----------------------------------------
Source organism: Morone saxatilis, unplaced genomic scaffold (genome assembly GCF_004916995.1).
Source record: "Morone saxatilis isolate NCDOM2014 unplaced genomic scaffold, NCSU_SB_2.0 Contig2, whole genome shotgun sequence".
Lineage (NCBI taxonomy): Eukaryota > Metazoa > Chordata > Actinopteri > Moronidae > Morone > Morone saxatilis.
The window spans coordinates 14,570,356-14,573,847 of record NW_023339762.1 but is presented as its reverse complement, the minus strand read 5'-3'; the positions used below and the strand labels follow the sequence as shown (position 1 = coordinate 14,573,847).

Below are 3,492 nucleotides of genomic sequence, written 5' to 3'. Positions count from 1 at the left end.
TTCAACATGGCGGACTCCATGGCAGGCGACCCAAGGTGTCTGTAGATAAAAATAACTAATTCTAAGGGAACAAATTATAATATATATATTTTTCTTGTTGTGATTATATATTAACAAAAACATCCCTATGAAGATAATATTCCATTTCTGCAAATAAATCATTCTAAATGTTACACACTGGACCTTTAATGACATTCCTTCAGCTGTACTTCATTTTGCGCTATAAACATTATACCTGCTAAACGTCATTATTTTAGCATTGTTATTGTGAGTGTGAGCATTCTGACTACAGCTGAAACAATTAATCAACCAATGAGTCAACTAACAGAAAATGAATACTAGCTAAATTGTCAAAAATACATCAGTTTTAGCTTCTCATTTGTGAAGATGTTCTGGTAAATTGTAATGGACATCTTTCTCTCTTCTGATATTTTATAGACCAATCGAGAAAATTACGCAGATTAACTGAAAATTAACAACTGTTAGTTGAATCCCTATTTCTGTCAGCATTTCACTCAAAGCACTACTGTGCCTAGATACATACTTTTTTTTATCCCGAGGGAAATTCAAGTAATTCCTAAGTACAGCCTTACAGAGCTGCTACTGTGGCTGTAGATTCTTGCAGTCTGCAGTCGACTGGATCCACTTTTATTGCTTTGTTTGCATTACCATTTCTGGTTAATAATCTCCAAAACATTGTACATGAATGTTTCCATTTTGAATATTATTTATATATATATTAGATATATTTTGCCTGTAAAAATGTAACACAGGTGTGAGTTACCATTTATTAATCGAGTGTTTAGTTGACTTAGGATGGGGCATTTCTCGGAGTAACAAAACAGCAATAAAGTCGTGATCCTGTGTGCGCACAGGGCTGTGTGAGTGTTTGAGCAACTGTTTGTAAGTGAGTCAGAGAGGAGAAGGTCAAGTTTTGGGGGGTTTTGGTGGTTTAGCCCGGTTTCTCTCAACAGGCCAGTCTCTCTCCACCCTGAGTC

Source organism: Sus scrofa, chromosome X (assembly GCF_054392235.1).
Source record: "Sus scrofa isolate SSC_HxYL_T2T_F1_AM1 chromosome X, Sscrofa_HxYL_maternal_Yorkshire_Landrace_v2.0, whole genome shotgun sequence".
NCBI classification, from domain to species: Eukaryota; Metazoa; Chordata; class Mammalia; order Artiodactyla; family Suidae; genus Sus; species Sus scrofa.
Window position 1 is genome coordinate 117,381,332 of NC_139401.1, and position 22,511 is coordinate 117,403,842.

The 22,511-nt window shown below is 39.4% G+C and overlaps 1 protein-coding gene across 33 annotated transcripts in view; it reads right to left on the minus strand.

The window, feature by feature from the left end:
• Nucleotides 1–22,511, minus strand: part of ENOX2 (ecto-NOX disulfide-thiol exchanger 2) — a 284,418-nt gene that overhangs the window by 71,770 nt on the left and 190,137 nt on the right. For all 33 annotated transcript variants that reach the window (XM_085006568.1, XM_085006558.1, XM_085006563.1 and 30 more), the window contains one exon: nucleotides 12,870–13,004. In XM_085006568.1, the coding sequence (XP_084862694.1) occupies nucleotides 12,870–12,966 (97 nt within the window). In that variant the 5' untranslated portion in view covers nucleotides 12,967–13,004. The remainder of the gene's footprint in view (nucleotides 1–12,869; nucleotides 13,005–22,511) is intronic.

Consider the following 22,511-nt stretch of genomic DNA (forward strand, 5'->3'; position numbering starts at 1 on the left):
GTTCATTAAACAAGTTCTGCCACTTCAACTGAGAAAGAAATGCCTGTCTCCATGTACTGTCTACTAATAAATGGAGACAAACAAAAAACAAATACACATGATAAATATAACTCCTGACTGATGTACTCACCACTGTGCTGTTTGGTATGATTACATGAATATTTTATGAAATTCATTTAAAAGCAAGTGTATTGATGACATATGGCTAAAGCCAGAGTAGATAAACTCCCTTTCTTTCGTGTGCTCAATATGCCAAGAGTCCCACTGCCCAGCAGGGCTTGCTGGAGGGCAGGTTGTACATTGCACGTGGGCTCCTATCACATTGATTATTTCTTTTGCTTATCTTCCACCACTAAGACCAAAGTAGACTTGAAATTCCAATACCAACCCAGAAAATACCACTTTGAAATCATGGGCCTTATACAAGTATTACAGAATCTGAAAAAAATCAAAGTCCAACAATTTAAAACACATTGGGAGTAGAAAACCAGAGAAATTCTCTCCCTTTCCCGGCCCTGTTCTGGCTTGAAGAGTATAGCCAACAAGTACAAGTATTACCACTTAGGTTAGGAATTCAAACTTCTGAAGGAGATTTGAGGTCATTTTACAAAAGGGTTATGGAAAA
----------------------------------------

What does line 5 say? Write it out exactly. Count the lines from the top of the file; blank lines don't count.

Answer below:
Below are 3,492 nucleotides of genomic sequence, written 5' to 3'. Positions count from 1 at the left end.